Tuesday, October 27, 2015

Heroic rescues at Tofino whale watching accident

There's more news from Tofino about the accident that saw the sinking of Leviathan II, a 20-metre -long vessel used for whale watching. At least five people have been confirmed dead, and the search continues for a sixth who is presumed dead in the cold waters off Vancouver Island.
The only boat to see a signal flare from the accident site was a fishing boat with Ken Brown and Clarence Smith. These Ahousaht fishermen rushed to the scene and put out the call for help on their radio. CBC has an article here about the rescue.

updated later:

CTV's 11:00pm report on Tuesday pointed out that with the closure of Uclulet's Coast Guard base, the Coast Guard base at Powell River is responsible for the whole west coast. The rock where passengers were clinging is known locally to fishermen as "Bare Rock" but it's not labelled that on official charts. Only someone with local knowledge would know where that little islet actually was. Luckily, some of the Tofino Coast Guard were able to receive the radio call from Clarence Smith, CTV reported.

Or were they? An in-depth article from Ha-Shilth-Sa website has even more to say about the rescue. When Clarence Smith couldn't make himself understood to Tofino Coast Guard on Channel 16, he switched over to the radio frequency used by Ahousaht First Nation. Reception was good, and boats were there in minutes.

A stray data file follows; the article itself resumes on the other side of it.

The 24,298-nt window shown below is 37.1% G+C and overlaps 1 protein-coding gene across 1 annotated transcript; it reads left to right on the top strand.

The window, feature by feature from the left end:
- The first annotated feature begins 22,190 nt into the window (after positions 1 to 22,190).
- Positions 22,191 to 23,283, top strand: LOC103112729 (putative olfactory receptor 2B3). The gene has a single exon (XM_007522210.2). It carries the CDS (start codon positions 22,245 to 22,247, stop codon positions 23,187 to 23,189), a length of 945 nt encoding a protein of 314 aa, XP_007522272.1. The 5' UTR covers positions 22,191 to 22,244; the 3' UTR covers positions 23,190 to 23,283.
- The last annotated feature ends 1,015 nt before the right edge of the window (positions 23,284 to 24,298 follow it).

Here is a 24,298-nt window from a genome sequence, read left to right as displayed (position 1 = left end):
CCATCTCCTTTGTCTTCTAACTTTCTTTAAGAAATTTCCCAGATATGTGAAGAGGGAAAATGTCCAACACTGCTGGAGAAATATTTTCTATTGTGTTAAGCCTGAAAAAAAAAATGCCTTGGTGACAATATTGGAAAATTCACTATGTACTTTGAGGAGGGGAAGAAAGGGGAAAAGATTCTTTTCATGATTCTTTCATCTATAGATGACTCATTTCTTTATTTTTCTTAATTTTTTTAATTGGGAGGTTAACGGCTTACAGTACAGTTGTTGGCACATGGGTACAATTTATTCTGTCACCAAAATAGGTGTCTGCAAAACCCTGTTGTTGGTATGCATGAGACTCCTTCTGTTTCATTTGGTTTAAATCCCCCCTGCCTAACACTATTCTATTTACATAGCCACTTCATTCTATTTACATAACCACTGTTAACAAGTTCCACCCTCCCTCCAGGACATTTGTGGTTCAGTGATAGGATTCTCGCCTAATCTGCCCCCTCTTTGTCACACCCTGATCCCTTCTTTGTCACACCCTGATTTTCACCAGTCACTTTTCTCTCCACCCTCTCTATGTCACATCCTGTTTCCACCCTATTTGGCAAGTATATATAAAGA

This incident is a real reminder to all small boat users to be prepared with your own boat's safety gear. It's easy to feel strong and capable and in control of my boat, but no one controls the weather or a rogue wave. It's been a while since our paddle group did safety practise, towing each other and practising wet re-entries and more. We'll have to at least do knot practise while watching a video, and learn more about search-and-rescue procedure.

The incident is also a reminder for paddlers to write to their newly-elected MPs (no postage stamp needed!) to call for support and restoring of Coast Guard services that have been closed or under-supplied.

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